GM Tips: Cultural Lore Soup
Updated: Jul 7, 2022
This is Part One in an ongoing series on Deities and Worldbuilding. You can catch Part Two HERE.
How are you supposed to write lore? Where do you start?
How do you come up with an entire history, a backdrop to set your world in?
I write lore for a living so I’m going to help you out. Here are some things to consider when making your own Cultural Lore Soup.
A Cultural Lore Soup is what you need to make your world feel real. To make it tasty, enjoyable and full of flavor, it has to have a full set of ingredients: Mythology, Fear, History and Religion. These topics can be sensitive. The lines between them can be blurred. What you should be interested in, is the narratives and stories found within these subjects.
I’m presenting them to you so you can have a fresh perspective on creating lore.
Mythology is a set of significant stories that have persisted over the course of a society. They often explain how things work. Sometimes they just tell us the drama between the Gods. Keeping up with the Titans. They reflect what a society was like long after the era has ended. The Gods might not have lived in Mount Olympus but their characters reflect what Greek society was like.
Think of Mythology as a collection of recipe books. You’re writing your own recipe book so you can’t just rip stuff off. It’s really important to be respectful when you’re looking at mythology. Some stories and Gods are still relevant religiously, culturally and personally for many people across the world. Be inspired. Don’t steal. Stealing is wrong.
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Fear is everywhere. Fear, Chaos, Death and the unknown. We don’t like those things. Fear tends to be the water, making the soup liquid. We fear the unknown so we make up some stories to explain things and make ourselves feel better. Gods are often personified beings who protect and control what a society fears. Giving us back the reigns a little. It gives us an action to prevent something bad happening. If we pray we can be saved. The control is given back to the people.
Town with a Snake God? There's probably some snakes about.
City full of War God Temples? Maybe think before you piss them off.
Goddess of a certain flower? The flower is super magic.
Gods are there to stand next to things with big signs saying: HEY THIS IS IMPORTANT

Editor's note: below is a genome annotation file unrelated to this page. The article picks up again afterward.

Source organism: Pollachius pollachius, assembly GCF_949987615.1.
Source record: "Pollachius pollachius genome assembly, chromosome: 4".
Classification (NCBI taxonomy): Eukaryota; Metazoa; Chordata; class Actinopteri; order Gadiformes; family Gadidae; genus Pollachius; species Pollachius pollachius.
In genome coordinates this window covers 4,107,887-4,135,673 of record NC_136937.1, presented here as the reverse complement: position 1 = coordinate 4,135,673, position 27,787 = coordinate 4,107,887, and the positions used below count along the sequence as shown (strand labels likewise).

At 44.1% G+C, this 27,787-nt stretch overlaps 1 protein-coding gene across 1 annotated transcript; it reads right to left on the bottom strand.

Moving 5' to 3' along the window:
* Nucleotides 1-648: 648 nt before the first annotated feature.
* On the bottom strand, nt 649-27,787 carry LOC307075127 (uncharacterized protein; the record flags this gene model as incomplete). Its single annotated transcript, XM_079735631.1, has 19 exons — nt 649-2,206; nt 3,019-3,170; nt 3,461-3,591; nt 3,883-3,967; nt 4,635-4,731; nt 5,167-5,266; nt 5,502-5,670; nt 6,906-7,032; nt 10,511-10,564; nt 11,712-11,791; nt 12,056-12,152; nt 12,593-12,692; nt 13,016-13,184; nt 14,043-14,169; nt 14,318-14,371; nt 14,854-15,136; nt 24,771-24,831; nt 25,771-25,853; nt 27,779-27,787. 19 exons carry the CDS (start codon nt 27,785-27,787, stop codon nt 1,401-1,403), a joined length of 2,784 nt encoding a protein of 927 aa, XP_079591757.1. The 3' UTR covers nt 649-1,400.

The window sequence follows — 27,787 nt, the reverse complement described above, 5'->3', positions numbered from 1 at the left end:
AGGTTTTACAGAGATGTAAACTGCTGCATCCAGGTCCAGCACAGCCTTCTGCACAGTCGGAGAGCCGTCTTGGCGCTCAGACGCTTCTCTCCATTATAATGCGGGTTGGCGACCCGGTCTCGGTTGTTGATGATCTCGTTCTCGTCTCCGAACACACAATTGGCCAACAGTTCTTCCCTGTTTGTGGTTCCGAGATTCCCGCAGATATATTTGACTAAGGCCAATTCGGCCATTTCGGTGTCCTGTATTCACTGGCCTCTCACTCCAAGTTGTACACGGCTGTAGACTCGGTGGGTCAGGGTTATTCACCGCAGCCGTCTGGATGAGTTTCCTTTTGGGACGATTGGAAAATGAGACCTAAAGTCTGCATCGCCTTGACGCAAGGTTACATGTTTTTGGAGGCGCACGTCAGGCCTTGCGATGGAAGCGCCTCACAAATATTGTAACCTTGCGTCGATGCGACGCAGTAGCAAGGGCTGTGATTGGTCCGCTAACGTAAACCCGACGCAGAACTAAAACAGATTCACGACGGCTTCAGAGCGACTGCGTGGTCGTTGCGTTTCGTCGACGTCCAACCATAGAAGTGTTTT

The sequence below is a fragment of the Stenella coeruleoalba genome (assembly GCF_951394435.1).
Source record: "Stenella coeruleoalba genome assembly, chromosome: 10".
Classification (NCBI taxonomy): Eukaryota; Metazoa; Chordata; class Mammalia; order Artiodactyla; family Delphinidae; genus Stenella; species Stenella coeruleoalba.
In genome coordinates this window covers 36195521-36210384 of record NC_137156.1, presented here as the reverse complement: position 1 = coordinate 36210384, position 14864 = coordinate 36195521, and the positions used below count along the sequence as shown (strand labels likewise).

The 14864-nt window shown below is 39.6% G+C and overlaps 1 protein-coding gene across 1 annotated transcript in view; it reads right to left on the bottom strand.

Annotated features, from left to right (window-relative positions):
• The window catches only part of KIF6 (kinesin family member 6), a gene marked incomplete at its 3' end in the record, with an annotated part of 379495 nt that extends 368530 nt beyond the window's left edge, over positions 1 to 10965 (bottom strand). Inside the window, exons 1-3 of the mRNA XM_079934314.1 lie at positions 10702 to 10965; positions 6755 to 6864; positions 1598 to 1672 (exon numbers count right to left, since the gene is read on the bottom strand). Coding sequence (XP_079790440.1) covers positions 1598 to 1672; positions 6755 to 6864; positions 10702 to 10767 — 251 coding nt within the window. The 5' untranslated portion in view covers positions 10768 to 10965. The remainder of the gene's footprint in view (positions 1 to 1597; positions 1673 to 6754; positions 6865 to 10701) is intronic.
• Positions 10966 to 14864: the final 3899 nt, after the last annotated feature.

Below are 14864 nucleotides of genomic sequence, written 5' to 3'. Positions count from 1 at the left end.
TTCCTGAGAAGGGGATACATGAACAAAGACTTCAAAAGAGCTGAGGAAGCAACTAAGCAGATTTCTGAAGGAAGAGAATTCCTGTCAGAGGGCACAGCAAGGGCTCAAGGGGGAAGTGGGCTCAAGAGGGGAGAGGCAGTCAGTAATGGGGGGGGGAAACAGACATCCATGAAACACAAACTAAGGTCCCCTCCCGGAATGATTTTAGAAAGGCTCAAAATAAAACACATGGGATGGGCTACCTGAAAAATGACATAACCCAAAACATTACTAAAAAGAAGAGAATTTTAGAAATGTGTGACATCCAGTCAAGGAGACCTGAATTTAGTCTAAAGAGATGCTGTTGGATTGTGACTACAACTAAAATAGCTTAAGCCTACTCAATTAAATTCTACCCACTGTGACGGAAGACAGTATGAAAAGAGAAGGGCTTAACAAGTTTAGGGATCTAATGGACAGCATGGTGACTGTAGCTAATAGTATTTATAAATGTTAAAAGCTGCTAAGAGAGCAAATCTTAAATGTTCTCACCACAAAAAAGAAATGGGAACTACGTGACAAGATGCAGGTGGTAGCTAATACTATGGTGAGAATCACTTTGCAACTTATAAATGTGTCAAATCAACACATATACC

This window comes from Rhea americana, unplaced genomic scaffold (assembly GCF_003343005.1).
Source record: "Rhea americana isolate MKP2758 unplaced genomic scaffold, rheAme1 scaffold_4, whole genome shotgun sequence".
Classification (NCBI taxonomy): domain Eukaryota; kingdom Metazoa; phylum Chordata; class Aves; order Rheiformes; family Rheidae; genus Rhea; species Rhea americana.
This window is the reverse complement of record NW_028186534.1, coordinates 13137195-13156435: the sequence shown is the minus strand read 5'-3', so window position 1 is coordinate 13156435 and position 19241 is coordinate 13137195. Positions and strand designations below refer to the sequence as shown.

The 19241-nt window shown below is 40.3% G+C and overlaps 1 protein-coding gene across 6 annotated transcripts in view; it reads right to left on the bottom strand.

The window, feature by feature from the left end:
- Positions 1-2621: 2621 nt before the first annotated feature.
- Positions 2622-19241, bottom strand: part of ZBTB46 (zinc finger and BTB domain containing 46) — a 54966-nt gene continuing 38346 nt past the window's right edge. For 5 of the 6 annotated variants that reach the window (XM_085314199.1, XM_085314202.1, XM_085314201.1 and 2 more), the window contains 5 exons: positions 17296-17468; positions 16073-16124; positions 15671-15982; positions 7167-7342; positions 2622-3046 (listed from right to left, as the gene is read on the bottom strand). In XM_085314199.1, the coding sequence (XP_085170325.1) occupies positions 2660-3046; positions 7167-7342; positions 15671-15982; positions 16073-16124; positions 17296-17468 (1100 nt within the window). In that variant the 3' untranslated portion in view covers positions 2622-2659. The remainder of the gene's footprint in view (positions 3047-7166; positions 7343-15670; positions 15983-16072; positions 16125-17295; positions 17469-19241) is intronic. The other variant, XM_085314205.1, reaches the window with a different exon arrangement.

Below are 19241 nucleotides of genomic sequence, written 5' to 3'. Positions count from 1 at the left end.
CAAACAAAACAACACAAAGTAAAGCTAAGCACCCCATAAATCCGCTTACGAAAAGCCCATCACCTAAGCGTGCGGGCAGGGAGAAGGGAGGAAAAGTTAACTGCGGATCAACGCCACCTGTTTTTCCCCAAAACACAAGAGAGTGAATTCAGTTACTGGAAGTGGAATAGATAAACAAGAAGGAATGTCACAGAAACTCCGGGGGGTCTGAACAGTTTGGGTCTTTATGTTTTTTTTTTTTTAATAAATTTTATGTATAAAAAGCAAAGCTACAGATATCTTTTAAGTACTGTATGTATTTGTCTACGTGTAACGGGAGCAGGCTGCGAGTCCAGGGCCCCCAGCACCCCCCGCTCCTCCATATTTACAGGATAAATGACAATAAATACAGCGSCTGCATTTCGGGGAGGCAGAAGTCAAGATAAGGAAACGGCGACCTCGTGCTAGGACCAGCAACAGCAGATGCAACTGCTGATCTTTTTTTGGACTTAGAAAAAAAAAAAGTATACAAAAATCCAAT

Our universal fear of certain things is why we see similar myths across many cultures. I bet you £50,000 you know a flood myth. Because floods are scary, deadly and a real problem.
You have to identify what your culture is afraid of, then you can build around it. I’ll go into more detail in upcoming post.
History is something we know happened because we have proof. Since you’re creating a fantasy world, there’s probably a lot of magic.
If magic is evident in your world, your creation myth will probably be more of a ‘creation history’. Points in history can still be debated. Religion, belief and myth can arise from history. That’s why it’s a cultural-lore soup, it all blends together.
You can also use real-life history to draw on events. You like Game of Thrones? That map looks familiar. Whoever could those wild, ginger northern men be?
Religion is a collective of people united in a belief system. The system usually contains Gods (or just one God), rules and practices. Since a fantasy world is often full of magic, you have less reason to doubt any fantastical elements in the stories. If the all-powerful immortal Gods are strolling around, dragons are flying as regularly as the coach service, then there’s no reason not to believe.
You may have a religion dedicated to a God because they believe that if they don’t pray to this particular God they’ll be punished. Dwarves could hoard gold because they believe that an Old Bronze Dragon will return from the East and reward them for their loyalty. Belief has to be the root of the system and behaviors. It can’t be proved, it has to be passed on.
So what about adding cults to your world? What makes them different? It’s hard to find a satisfying definition and distinction but I’ll tell you my thoughts. Religion tends to be a widespread cultural thing- cults are smaller groups that partake in practices that would be deemed ‘counter-cultural’. Nowadays, we think of creepy money-grabbing charmers praying on the weak, but secret rebel cults have existed for a long time. The Cult of Dionysus was all sex and drugs and rock and roll before he became integrated into the Greek Pantheon. If society as a whole is cool will human sacrifice then it’s not a cult but if you and five guys from the pub start convincing people it’s a good idea…yeah, that would be a cult.
Adding religion to your world brings bigger consequences to your actions. Their are rules and beliefs that can be broken and contradicted. You create the structure which can be referenced within the game.
Lore has become a term to describe ‘the background of a fantasy world’ as an easy way of describing this melding of concepts. Some of these subjects are pretty sticky. But it’s important to think about them when you start your world-building.
Mythology, History and Religion aren’t mutually exclusive even in our world. Historical events are also significant religious events. Stories within religious texts can be defined as ‘Myths’ by definition of being a culturally significant tale. Some people believe them as fact and others take them as allegories. They all influence each other.
Lore is all of the above. It's passed on knowledge, usually by word of mouth. You have to assume all your NPCs know your lore.
How do you approach worldbuilding? Let me know in the comments below!